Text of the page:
Depression Screening Offered for NIH'ers
Depression screening for NIH staff will be held this year on Thursday, Oct. 10, which is National Depression Screening Day. If you have questions or concerns about symptoms of major depression (including sadness, reduced motivation, sleep disturbances, thoughts of death), or questions about bipolar disorder (including extreme happiness, irritability, talkativeness and increased sociability, insomnia), then you may want to attend one of the sites below anytime between 11 a.m. and 3 p.m. to find out whether you could benefit from further diagnosis and treatment.
Clinical Center, Rm. 6C-306
In Baltimore, the hours will be 11 a.m. to 2 p.m. at the NIDA Bayview Facility, Scanlon Conf. Rm.
At all sites, staff will have the chance to view a short video; complete an anonymous screening tool; meet privately, anonymously and confidentially with a mental health professional for results and treatment resources; or just gather information.
Participants who would benefit from communicating with a mental health professional in Cantonese or Mandarin may want to attend the Bldg. 31 site and meet with Eva Chen, a consultant with the Employee Assistance Program. To arrange for other language interpretation (e.g., Arabic, Hebrew, Vietnamese, Korean, Spanish, etc.), employees should call Andrea Rander with the Language Interpretation Program at least 48 hours in advance (496-1807). To request reasonable accommodation, contact email@example.com or call 443-4533.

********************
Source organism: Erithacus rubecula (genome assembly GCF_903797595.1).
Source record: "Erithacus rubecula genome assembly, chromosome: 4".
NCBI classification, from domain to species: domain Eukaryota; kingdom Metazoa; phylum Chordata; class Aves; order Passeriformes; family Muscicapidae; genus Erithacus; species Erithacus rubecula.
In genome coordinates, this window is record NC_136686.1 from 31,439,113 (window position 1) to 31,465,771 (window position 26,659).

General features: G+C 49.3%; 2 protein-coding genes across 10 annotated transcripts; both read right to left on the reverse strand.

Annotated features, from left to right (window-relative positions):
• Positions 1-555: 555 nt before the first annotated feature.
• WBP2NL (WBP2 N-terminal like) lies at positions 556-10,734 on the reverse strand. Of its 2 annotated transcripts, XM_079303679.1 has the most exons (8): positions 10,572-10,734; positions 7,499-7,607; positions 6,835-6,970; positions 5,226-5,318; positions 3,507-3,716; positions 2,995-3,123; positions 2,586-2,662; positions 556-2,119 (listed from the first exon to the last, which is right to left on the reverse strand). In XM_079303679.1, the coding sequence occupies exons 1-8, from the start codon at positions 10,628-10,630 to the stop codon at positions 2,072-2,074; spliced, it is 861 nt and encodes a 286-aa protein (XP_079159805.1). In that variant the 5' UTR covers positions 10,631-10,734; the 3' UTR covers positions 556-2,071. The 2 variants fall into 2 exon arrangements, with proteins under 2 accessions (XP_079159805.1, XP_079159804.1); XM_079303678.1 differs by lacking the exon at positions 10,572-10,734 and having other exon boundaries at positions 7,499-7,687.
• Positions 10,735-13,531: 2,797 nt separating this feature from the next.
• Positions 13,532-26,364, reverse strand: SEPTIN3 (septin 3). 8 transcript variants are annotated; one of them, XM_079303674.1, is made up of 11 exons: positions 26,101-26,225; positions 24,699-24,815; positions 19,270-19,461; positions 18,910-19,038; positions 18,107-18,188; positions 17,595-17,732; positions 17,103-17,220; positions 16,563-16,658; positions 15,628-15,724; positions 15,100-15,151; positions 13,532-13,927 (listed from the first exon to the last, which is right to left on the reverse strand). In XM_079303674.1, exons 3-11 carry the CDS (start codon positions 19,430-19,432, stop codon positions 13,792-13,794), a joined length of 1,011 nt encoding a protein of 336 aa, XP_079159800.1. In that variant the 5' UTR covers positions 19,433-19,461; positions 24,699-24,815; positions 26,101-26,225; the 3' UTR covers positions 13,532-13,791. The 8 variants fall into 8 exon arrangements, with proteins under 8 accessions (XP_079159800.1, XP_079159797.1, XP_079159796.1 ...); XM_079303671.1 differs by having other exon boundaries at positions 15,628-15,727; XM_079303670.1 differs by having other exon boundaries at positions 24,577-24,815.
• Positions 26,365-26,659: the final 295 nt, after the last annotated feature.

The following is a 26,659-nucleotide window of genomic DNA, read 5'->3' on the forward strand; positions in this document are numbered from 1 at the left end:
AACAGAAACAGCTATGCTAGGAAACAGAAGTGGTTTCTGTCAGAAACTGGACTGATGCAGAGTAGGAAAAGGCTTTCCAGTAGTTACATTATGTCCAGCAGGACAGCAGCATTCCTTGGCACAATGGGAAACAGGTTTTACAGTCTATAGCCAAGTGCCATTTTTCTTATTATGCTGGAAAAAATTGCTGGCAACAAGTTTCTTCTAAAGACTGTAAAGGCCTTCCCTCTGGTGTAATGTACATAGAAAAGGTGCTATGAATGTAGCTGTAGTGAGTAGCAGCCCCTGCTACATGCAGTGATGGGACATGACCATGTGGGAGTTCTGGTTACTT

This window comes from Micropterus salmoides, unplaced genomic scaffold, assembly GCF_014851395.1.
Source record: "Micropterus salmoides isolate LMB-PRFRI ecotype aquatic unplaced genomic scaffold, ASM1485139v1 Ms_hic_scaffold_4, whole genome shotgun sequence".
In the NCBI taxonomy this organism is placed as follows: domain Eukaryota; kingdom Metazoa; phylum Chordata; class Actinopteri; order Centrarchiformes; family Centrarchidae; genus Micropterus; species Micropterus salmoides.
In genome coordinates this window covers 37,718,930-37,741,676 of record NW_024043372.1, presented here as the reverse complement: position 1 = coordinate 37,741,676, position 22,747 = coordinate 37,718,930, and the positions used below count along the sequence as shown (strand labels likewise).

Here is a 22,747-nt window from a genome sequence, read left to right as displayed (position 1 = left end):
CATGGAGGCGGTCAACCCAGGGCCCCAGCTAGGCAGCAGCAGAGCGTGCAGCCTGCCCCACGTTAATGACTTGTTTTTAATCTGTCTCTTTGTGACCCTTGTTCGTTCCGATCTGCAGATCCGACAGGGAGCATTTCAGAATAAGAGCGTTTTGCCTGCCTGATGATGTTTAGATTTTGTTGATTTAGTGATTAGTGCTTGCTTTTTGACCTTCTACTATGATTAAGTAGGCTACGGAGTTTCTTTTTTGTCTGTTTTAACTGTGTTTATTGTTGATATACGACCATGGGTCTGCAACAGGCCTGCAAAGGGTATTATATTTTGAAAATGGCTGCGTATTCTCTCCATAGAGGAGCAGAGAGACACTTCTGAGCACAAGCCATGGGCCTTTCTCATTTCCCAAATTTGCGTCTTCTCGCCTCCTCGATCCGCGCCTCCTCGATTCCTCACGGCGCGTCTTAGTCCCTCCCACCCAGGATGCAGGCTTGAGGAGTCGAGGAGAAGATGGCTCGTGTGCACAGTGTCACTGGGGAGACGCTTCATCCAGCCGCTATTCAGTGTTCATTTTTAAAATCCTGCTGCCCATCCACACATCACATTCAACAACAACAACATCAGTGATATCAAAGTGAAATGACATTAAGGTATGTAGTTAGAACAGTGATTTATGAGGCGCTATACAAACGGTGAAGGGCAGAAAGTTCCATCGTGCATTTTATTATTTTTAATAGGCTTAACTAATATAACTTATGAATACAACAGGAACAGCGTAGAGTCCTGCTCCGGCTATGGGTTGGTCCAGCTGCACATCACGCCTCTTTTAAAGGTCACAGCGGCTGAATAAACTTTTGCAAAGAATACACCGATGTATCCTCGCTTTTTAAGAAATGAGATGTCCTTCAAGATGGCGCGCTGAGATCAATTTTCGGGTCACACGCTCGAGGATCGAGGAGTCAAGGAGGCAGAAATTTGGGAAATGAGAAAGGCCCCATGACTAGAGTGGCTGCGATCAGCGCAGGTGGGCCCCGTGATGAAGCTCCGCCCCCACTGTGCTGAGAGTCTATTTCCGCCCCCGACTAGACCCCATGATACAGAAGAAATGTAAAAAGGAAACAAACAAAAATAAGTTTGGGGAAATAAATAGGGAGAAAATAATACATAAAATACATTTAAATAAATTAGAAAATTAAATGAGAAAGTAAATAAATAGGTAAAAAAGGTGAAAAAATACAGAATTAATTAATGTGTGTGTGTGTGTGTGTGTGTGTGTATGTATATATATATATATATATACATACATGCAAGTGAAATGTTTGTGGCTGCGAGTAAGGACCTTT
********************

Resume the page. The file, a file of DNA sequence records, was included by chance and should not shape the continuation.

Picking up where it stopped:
The EAP is scheduling anonymous screenings through Oct. 25 for staff members who are unable to attend but would still like to be screened (496-3164). Alternatively, people who would prefer to visit a privately sponsored site on Oct. 10 may want to call (800) 520-NDSD (or 6373) for the locator service provided by Screening for Mental Health, Inc., a nonprofit organization that sponsors National Depression Screening Day.
The NIH event is sponsored by NIMH and the NIH Work and Family Life Center, with support from the EAP. For more information about depressive disorders, visit http://www.nimh.nih.gov/publicat/depressionmenu.cfm.
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